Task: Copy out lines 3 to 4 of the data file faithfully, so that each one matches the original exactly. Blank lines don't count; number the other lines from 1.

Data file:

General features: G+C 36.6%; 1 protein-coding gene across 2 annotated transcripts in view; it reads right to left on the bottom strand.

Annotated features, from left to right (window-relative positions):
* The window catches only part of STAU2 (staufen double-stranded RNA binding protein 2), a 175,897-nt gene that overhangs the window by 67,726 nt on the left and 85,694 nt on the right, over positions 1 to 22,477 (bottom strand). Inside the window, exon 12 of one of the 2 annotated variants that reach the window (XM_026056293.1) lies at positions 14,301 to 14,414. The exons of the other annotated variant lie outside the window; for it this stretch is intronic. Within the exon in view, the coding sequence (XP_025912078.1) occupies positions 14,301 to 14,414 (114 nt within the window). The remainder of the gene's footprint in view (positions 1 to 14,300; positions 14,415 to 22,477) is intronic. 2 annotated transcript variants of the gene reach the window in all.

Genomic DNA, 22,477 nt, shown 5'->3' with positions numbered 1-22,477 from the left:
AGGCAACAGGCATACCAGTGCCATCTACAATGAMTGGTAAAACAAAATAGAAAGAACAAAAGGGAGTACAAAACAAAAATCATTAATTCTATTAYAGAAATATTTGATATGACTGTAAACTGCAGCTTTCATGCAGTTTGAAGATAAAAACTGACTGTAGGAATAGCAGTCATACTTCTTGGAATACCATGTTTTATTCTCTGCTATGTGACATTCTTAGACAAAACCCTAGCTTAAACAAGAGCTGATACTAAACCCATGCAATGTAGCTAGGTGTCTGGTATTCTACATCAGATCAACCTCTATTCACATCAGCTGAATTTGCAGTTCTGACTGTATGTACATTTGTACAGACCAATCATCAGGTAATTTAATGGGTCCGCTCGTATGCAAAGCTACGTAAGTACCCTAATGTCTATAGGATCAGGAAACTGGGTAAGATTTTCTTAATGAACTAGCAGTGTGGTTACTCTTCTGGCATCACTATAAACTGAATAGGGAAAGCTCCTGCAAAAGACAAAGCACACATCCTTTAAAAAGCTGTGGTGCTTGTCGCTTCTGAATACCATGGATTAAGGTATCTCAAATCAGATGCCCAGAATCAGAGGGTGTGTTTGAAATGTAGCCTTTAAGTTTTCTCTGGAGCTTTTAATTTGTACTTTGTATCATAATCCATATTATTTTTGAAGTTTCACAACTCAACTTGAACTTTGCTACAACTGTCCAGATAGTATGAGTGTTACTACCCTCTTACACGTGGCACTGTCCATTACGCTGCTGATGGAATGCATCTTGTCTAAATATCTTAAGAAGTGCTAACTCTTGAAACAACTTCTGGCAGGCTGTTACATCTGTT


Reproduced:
* The window catches only part of STAU2 (staufen double-stranded RNA binding protein 2), a 175,897-nt gene that overhangs the window by 67,726 nt on the left and 85,694 nt on the right, over positions 1 to 22,477 (bottom strand). Inside the window, exon 12 of one of the 2 annotated variants that reach the window (XM_026056293.1) lies at positions 14,301 to 14,414. The exons of the other annotated variant lie outside the window; for it this stretch is intronic. Within the exon in view, the coding sequence (XP_025912078.1) occupies positions 14,301 to 14,414 (114 nt within the window). The remainder of the gene's footprint in view (positions 1 to 14,300; positions 14,415 to 22,477) is intronic. 2 annotated transcript variants of the gene reach the window in all.

Genomic DNA, 22,477 nt, shown 5'->3' with positions numbered 1-22,477 from the left: